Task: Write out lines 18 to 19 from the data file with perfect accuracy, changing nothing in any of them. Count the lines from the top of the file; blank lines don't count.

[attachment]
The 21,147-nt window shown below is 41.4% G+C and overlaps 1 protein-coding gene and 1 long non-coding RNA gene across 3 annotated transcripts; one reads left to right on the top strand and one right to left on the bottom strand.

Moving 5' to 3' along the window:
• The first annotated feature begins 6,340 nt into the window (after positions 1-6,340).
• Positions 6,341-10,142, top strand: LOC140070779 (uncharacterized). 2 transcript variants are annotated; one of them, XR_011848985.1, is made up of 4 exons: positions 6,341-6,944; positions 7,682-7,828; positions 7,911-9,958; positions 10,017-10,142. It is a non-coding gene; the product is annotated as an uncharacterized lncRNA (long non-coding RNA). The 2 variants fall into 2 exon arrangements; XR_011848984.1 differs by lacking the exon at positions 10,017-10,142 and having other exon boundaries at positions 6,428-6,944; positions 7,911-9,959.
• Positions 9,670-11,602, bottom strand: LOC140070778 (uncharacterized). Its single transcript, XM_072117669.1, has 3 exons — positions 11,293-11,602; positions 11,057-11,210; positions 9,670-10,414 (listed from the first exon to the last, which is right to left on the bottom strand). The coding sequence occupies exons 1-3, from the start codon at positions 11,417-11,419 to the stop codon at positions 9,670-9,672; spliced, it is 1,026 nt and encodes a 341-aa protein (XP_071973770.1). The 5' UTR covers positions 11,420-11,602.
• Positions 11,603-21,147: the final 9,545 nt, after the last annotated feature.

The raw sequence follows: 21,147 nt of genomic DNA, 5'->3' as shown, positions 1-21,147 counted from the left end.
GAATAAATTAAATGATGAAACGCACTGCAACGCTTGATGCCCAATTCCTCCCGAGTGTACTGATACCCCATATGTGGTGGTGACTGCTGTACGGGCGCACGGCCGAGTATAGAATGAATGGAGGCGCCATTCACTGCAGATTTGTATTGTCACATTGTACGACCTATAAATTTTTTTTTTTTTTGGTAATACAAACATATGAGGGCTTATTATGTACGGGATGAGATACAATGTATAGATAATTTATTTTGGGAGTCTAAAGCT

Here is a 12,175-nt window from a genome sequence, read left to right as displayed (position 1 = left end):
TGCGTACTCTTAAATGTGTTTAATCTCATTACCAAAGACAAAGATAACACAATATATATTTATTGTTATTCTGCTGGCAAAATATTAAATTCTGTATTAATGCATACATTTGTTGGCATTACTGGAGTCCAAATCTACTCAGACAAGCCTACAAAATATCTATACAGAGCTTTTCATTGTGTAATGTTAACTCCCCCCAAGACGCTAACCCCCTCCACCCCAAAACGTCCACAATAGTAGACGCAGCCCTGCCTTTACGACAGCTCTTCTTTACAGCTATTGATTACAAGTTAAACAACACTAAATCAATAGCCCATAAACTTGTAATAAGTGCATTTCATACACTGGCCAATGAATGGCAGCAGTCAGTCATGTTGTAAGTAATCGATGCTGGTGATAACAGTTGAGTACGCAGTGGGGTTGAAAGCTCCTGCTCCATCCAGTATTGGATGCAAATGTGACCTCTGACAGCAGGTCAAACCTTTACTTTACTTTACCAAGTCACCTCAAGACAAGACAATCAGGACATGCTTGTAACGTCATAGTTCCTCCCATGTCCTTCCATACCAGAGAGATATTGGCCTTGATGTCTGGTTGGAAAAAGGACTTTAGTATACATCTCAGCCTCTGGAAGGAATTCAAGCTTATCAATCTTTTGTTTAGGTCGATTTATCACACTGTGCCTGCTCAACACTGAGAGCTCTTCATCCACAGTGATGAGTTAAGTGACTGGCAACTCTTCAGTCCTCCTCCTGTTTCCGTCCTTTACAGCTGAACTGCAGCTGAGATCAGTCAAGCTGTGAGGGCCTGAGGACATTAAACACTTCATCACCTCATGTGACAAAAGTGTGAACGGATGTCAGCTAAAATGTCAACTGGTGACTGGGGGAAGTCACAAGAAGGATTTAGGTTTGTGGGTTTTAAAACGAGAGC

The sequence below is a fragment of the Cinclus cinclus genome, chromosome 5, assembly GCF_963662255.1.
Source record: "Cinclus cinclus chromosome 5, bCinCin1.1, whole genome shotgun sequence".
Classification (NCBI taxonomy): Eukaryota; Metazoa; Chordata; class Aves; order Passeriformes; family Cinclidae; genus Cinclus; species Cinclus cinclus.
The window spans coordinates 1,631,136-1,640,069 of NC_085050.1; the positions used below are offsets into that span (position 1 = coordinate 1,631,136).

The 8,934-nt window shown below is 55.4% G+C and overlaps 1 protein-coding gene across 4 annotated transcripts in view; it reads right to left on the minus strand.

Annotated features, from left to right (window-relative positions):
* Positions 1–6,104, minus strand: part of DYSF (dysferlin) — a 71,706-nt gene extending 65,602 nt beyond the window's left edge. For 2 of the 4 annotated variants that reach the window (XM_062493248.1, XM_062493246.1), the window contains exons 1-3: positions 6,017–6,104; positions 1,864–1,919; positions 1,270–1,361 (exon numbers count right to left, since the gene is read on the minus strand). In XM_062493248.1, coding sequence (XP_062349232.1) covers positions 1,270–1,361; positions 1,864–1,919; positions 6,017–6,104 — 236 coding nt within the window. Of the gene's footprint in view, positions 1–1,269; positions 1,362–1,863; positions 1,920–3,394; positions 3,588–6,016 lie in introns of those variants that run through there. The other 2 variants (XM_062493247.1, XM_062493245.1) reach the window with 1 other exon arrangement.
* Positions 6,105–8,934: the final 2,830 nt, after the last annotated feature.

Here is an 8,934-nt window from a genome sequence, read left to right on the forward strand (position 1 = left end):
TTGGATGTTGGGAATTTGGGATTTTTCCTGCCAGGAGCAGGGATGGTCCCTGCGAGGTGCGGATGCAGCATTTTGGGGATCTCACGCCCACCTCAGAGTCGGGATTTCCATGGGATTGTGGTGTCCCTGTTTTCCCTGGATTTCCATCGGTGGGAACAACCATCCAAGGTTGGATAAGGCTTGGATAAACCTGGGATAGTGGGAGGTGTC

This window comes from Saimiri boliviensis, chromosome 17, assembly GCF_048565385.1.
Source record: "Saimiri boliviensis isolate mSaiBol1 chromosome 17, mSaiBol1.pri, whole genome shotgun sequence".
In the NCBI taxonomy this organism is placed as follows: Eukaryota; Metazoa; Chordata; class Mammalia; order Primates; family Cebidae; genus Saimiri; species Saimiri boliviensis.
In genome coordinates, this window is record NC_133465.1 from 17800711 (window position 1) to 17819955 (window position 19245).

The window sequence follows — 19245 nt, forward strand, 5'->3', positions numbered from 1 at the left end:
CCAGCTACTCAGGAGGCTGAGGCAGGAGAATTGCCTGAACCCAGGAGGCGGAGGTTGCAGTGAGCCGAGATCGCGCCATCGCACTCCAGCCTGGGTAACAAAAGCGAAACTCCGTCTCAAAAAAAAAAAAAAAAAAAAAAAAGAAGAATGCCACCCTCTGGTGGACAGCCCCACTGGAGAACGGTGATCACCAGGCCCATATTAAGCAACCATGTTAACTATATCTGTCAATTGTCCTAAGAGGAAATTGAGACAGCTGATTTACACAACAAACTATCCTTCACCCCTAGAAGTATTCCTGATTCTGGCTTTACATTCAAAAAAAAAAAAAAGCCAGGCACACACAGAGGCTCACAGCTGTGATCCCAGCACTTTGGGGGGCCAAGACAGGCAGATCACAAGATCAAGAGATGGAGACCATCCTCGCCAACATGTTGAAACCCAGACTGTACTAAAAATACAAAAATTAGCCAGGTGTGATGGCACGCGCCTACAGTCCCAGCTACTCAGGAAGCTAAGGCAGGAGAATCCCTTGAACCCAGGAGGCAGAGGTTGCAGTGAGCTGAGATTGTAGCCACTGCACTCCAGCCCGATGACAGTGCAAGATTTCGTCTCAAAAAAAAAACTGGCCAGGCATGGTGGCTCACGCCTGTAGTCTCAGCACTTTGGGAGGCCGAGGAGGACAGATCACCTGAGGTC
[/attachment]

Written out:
* Positions 6,105–8,934: the final 2,830 nt, after the last annotated feature.

Here is an 8,934-nt window from a genome sequence, read left to right on the forward strand (position 1 = left end):